Linearizing an equation for Mixed-integer linear programming (MILP)

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Summary:: Linearizing an equation for MILP

Hi All

I have Linear programming problem where I need to linearise the following function: Y = A * log2(1 + (Bx/Cx^2)). where A, B and C are constants.

Can you please help or advise?
 

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  • #2
BvU
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Hello @zod123 ,
:welcome: !​

If this is homework, you need to post an attempt at solution.
I, for one, would start simplifying Bx/Cx2 to (B/C) x3

Or did you mean Bx/(Cx2) and forgot the brackets ? In that case it of course simplifies to (B/C) / x

Do you know about differentation ? Taylor series ?
What is the range of x ? If x is not small and the range is big, then linearizing isn't possible

##\ ##
 
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Hello @zod123 ,
:welcome: !​

If this is homework, you need to post an attempt at solution.
I, for one, would start simplifying Bx/Cx2 to (B/C) x3

Or did you mean Bx/(Cx2) and forgot the brackets ? In that case it of course simplifies to (B/C) / x

Do you know about differentation ? Taylor series ?
What is the range of x ? If x is not small and the range is big, then linearizing isn't possible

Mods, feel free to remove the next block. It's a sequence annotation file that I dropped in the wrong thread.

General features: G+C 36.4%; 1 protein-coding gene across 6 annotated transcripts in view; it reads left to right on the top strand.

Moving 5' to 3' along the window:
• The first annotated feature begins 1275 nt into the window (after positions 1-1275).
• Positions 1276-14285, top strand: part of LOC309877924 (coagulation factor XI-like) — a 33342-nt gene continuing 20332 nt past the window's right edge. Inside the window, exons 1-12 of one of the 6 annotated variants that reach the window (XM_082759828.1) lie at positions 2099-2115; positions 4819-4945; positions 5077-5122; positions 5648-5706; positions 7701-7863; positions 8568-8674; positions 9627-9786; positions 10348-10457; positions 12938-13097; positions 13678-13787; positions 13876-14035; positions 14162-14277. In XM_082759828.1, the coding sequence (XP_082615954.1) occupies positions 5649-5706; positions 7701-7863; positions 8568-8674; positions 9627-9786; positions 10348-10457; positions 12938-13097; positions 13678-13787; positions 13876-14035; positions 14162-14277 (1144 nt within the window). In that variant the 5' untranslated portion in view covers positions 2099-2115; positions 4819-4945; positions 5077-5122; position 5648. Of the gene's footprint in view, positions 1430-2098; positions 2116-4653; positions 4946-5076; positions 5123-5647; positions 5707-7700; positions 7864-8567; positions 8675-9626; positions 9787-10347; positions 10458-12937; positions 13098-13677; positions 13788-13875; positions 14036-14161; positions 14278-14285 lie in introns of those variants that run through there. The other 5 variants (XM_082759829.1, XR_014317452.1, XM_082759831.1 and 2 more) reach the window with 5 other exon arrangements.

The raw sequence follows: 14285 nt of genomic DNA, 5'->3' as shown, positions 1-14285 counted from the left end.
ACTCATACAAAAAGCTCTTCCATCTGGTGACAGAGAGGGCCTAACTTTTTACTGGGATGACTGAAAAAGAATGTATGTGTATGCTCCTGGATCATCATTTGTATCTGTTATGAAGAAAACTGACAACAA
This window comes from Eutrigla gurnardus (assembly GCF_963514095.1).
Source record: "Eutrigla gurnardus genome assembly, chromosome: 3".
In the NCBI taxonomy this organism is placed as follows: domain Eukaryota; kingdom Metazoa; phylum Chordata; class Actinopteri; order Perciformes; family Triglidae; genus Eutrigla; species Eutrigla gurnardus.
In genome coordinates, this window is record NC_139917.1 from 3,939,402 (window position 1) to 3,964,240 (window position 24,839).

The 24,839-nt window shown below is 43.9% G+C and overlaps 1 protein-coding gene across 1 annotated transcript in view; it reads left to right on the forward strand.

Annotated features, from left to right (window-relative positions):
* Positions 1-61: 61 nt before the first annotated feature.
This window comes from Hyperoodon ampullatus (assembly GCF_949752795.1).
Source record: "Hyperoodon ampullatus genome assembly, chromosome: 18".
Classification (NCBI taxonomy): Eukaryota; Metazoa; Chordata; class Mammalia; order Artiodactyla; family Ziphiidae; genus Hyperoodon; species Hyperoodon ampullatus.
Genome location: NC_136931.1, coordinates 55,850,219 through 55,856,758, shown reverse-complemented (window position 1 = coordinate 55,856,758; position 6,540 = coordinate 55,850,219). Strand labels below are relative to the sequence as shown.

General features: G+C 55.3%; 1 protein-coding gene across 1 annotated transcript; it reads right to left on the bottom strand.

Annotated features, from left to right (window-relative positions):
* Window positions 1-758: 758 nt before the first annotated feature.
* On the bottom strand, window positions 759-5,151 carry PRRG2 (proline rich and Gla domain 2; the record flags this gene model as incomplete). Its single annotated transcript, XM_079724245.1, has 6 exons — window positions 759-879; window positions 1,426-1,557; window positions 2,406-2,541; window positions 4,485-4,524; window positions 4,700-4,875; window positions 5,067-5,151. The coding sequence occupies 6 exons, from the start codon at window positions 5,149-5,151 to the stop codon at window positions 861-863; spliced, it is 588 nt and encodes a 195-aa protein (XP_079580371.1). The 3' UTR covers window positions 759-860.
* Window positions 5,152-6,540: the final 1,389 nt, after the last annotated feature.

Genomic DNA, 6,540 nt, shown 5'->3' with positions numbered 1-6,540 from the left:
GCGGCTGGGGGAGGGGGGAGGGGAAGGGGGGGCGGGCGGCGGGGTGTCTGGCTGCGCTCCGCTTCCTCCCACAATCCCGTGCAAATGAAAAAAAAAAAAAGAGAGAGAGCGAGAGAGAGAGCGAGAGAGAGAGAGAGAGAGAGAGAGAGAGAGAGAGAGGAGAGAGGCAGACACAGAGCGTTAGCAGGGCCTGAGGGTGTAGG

##\ ##
Hello @BvU

Thank you for your response and is NOT homework.

X is large and the range is big.
 
  • #4
BvU
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X is large and the range is big.

Ok, that answers one of the four questions. And it's not homework (what is it :smile: ?).

Let me assume you meant $$Y = A \; \log_2\left (1 + {B\over C} {1\over x}\right ) = A' \;\log\left (1 + {1\over x'}\right )$$ with
##A' = A /\log 2\ ## (from using ##\log_2 = \log_e/\log_e 2\ ## ) so we can write natural logarithms​
and ##x'= Cx/B\ ## (to get rid of B and C) .​
I drop the ' from now on (lazy me ... :wink: ) .

The standard approximation of ##\displaystyle {\log\left (1 + {1\over x}\right )}\ ## for large x is 1/x which doesn't linearize your Y in the sense that it gets you an expression of the form Y = ax + b.

If you want to force such a form nevertheless, you need to know about differentiation to do it analytically. The alternative is a numerical approach.

With us so far ?

##\ ##
 
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Hello @BvU

I am with you so far.

RE the homework question: I am developing an app that optimises resource allocation using LP.
 
  • #6
BvU
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Clear how you can approach ##1\over x## from a minimum ##x_{min}## to a maximum ##x_{max}## by a straight line ?

##\ ##
 

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